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Self-Hosted Obsidian

by Brent Stewart on Saturday, Dec 10, 2022

I’ve recently written about using Obsidian - an intro, a discussion of tasks and add-ins, and a discussion of dataview. The number of add-ins and the ideas that are being implemented using Obsidian has exploded, and hopefully I’ve provided enough to get you started and help you discover how it could work for you.

Justin Pot at PC Magazine published a review in November. It’s a good review and on the whole very positive. One deficiency that he points out, though, is the fact that Obsidian is installed locally and there’s no facility for accessing it on multiple computers. Justin goes on to suggest that one could use a seperate service to sync files between computers. I’d argue that this is consistent with the Unix philosophy of “making each program do one thing well”. If you need two functions (notes, file replication) then use two programs.

I’m aware of six ways that Obsidian could be kept up to date between computers, and I’ve tested several. If you are interested in using Obsidian and being able to access notes from your PC on your phone is a requirement, here are my experiences and opinions.

You’ll note that I’m syncing to my phone. Obsidian runs - plug-ins, themes and all - identically on the phone. I don’t enjoy the swishy keyboard interface, but I use my daily notes for to-dos and bullet points. I find the using Obsidian on mobile invaluable for checking things off or adding quick notes as I move around. I also have added some key PDFs to my vault for reference and the Obsidian interface is an easy way to access that information.

The ones I didn’t try

Several solutions may be good, but I haven’t personally tried them. Obsidian Sync is made by the developers to fund the project and I’ve looked at this closely. Obsidian Sync also supports version history, something you don’t get using other methods. That said, it’s $8 per month which strikes me as steep. I just came through a period of unemployment and feel like there’s something sinister about the way we’re being pushed into more and more subscriptions. The same link includes an option to donate to the project one-time, and I’m electing to support the devs that way.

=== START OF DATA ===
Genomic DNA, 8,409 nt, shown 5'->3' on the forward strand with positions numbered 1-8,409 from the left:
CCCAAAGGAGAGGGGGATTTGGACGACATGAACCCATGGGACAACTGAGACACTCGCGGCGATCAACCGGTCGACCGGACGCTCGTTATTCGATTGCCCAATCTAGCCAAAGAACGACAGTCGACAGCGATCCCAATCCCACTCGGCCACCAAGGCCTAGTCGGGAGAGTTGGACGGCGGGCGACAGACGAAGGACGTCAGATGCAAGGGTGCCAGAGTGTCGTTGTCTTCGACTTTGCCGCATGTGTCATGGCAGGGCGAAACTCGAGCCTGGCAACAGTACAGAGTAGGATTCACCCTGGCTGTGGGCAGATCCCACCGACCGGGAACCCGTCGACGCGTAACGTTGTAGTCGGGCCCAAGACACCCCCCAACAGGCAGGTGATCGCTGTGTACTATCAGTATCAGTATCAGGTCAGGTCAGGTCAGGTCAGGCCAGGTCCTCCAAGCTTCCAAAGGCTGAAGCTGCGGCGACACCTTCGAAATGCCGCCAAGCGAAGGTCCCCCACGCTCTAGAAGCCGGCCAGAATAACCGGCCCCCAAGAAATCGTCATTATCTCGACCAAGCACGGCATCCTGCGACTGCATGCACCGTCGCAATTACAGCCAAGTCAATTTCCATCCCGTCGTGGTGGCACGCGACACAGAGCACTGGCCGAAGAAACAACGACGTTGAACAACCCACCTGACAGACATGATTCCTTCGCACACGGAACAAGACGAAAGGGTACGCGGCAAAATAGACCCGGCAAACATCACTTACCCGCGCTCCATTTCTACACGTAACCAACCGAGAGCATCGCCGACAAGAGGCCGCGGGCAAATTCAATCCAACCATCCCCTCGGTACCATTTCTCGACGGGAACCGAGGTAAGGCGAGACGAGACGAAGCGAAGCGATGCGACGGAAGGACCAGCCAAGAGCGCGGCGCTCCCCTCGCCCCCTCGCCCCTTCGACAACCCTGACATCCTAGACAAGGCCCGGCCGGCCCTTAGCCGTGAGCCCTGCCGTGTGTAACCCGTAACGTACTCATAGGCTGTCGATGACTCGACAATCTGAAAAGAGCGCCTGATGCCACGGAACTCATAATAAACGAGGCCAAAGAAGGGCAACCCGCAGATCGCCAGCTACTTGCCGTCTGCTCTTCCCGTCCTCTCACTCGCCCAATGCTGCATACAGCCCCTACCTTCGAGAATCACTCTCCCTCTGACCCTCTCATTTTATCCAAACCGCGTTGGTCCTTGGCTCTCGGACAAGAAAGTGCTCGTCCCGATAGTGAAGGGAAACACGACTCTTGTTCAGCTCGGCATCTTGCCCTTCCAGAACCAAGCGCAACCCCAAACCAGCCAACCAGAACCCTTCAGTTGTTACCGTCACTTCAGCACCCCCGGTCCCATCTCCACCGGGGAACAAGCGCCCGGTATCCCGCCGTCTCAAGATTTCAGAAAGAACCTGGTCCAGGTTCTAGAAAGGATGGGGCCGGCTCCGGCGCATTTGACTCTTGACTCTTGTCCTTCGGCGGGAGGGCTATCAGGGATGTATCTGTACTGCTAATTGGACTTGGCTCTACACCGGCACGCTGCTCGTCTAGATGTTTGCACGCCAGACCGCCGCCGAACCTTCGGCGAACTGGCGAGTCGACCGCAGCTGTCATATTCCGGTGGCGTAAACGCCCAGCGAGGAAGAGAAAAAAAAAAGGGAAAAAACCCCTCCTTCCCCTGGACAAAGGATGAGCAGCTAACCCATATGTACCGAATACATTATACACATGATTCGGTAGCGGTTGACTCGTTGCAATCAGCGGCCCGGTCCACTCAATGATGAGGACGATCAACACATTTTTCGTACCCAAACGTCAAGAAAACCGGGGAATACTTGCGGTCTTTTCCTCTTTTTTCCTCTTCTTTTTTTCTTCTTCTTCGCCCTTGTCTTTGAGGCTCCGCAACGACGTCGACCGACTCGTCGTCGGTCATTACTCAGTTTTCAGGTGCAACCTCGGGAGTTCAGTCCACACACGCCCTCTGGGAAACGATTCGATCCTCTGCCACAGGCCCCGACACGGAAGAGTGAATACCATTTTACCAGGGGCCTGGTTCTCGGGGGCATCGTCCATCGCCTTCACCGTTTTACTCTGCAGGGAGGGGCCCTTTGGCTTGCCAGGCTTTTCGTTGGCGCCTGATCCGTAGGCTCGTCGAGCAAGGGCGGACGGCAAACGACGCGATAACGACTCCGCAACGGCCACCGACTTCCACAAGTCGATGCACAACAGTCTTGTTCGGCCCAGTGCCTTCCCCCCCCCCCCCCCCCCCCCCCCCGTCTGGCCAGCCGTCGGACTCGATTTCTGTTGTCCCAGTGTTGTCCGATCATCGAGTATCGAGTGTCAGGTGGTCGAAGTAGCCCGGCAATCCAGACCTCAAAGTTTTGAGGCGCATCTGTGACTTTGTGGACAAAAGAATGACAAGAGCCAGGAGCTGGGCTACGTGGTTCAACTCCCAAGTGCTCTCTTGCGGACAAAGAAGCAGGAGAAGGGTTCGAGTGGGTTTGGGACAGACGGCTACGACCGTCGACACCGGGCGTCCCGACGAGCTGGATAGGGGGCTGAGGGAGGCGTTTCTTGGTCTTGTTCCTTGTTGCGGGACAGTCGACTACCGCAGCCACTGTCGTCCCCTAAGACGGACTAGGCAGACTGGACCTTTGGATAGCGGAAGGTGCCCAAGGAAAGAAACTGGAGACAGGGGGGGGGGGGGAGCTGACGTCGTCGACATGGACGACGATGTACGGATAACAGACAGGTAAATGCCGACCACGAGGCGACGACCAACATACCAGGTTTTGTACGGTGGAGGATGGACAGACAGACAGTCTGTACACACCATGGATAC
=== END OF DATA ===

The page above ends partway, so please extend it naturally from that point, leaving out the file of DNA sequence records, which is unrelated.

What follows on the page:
Obsidian could also be sync’d through a cloud file system, such as Apple Cloud, Google or Box. The PC Mag article references using Resilio Sync, which is a new one for me. There are comments on Reddit from folks who use various cloud services (Apple seems popular). My issue here is that Obsidian has some of my most personal information. I’m not entirely comfortable putting that in cloud storage. Many cloud providers have some level of free storage, probably enough for an Obsidian vault. If you need to pay, it’s typically around $5-10 and could be used for a variety of things, so this technique could be free and in the worst case is on-par with Obsidian Sync.

Backup your Obsidian vault before experimenting with sync options.

Shared Drive

The first idea is the easiest and most obvious: use a shared drive. I put my Obsidian vault on a server and published that folder using NFS, then mounted it on my PC. I used SSHFS to map to it from a Linux laptop and from Windows. Read more about using SSHFS and NFS here. No problems. All three devices were able to co-edit within the same vault - I even noticed open files being updated dynamically. This method is free, but requires access to the devices (local LAN) and doesn’t work for mobile devices.